CNN Money points out:
Just 22% believe the country is on the right track, Rasmussen tells us. According to a new Gallup poll, more than half of us say the economy is in recession or depression, despite the fact that output has been expanding since the summer of 2009. In fact, more of us (29%) say the country is in a depression than say the economy is growing (27%).
There’s a good reason for this: As inflation surges at the store and the gas pump, the economy is stalling. And the heart of the problem could very well be the Federal Reserve’s $600 billion “QE2” money-printing initiative, which was implemented last November to great fanfare on Wall Street and is set to end in June.
Yes, the stock market has posted impressive gains since the idea of QE2 surfaced….
But stock ownership is concentrated among the wealthy: On average, just 12% of households worth $100,000 or less own stocks and mutual fund shares outside their retirement plans — a group that comprises 74% of the total population. While many more own shares through 401ks and IRAs, they’re not in a position to easily tap that wealth for current spending.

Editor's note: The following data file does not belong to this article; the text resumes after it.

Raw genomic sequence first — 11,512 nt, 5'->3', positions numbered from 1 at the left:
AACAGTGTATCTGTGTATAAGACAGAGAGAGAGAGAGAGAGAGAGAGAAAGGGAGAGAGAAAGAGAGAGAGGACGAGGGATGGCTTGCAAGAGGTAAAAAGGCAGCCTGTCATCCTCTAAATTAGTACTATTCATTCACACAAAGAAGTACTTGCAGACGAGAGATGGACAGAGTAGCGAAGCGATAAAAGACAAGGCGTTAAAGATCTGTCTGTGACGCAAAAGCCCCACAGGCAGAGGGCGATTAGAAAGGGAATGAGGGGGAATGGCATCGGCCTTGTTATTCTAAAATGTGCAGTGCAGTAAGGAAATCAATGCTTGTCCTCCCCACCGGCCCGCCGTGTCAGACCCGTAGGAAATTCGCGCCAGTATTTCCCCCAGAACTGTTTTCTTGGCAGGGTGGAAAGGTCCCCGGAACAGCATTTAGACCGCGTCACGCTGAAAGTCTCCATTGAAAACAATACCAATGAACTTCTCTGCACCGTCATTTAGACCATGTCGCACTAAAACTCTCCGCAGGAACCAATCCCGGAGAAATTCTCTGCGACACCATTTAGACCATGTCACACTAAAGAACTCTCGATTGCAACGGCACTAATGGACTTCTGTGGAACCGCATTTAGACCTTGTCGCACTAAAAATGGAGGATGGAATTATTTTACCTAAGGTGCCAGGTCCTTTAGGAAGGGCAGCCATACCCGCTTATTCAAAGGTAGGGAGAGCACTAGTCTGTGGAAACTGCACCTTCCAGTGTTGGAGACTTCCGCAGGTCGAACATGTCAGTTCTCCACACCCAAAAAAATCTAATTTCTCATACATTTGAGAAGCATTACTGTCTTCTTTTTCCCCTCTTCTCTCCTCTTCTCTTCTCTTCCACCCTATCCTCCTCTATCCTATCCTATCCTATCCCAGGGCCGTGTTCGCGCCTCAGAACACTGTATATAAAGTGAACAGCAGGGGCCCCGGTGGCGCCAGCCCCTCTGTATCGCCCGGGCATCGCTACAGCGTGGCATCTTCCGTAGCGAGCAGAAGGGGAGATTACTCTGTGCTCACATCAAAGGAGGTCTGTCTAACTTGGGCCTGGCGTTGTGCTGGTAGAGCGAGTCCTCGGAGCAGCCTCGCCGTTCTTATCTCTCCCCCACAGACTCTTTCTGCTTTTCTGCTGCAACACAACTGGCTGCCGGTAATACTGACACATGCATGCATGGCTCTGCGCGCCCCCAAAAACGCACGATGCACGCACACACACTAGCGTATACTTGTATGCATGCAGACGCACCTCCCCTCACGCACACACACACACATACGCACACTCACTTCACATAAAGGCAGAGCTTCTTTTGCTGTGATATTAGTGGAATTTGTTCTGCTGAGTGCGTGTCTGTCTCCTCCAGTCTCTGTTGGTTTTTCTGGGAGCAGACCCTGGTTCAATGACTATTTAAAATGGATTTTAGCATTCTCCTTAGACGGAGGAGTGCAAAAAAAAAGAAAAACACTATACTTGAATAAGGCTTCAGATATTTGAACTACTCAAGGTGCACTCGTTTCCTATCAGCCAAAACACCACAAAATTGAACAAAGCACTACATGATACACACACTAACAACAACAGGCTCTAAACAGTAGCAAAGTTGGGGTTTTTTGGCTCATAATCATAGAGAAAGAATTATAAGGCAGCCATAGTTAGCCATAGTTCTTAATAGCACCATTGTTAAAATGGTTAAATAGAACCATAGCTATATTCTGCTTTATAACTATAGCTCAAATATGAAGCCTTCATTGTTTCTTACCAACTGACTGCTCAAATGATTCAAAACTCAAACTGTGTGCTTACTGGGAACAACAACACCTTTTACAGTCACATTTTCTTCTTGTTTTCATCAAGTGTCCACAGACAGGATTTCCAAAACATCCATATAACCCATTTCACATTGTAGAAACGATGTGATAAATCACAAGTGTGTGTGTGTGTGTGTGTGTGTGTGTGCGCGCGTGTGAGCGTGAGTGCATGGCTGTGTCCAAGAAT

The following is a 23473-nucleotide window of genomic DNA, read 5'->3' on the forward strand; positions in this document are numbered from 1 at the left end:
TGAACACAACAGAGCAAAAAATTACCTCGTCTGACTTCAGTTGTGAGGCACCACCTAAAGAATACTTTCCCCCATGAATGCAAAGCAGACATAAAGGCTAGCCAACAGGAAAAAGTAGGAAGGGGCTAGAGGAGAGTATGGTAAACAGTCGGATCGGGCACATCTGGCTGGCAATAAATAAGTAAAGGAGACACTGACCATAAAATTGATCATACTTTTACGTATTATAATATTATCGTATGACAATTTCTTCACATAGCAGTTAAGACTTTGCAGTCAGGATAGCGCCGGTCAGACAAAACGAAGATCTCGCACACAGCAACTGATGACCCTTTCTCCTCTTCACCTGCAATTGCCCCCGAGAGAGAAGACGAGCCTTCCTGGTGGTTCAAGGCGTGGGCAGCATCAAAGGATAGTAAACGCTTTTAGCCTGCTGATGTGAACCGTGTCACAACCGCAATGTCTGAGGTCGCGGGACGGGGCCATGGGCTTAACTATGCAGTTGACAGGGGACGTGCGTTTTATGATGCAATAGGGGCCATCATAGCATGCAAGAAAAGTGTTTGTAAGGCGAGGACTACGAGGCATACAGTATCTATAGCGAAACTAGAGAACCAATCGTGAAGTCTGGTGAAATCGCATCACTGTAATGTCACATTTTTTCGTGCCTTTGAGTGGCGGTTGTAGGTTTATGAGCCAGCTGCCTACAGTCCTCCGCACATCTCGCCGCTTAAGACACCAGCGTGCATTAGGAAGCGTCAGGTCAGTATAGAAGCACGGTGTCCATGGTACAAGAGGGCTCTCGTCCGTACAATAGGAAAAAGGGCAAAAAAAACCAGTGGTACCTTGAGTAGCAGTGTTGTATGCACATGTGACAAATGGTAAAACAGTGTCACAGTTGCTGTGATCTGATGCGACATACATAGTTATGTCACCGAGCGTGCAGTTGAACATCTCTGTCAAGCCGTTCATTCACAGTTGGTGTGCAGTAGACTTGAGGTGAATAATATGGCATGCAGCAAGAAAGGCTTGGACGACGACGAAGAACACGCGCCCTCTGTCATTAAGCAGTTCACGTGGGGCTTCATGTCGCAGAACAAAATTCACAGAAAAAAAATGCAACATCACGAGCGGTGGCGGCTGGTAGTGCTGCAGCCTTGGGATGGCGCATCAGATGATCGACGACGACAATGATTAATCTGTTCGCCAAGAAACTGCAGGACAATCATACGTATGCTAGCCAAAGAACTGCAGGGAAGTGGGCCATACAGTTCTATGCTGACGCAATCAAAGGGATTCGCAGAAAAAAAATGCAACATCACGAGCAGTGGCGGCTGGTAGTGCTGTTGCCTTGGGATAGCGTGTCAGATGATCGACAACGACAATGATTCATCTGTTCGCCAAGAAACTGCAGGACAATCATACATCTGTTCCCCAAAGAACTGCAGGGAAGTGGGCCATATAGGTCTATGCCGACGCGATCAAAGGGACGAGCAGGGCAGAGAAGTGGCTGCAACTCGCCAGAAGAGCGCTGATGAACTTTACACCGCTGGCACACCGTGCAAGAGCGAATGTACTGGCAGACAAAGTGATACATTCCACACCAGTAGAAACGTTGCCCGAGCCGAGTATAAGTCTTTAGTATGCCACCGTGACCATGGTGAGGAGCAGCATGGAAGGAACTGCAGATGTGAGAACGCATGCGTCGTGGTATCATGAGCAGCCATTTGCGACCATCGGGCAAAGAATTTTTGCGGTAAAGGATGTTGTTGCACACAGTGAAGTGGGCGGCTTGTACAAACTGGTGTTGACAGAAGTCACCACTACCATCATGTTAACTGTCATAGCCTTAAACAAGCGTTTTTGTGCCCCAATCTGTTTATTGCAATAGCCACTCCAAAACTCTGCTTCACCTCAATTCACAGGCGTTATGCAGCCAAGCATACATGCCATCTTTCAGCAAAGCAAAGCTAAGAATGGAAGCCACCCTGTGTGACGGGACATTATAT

At the same time, QE2 has pushed up borrowing costs, pressing down the prices of homes — a much more widely held asset. The Case-Shiller Home Price Index started falling last summer as the idea of QE2 was floated, and it hasn’t stopped since. The broad 20-city index now sits below 2009 levels.
This is a continuation of trends that have been in place since the recession ended in 2009. According to Credit Suisse equity strategist Douglas Cliggott, it suggests the improvement in net worth during the past two and half years “has been heavily skewed towards that relatively small part of the U.S. population that has significant equity holdings.”
While the program has helped push up the cost of living for all of us — sending inflation into the red zone and damaging consumer confidence — evidence suggests its benefits have accrued only to the top tier of the net-worth ladder.
In other words, the Fed’s “stimulus” has made the rich richer, with limited impact in terms of new spending. It’s made the vast majority of people poorer, and less able to spend. It’s this tradeoff that threatens to snuff out the feeble, three-year-old economic recovery.
And salaries have only gone up for the very top. AP notes:
CEOs at the nation’s largest companies were paid better last year than they were in 2007, when the economy was booming, the stock market set a record high and unemployment was roughly half what it is today.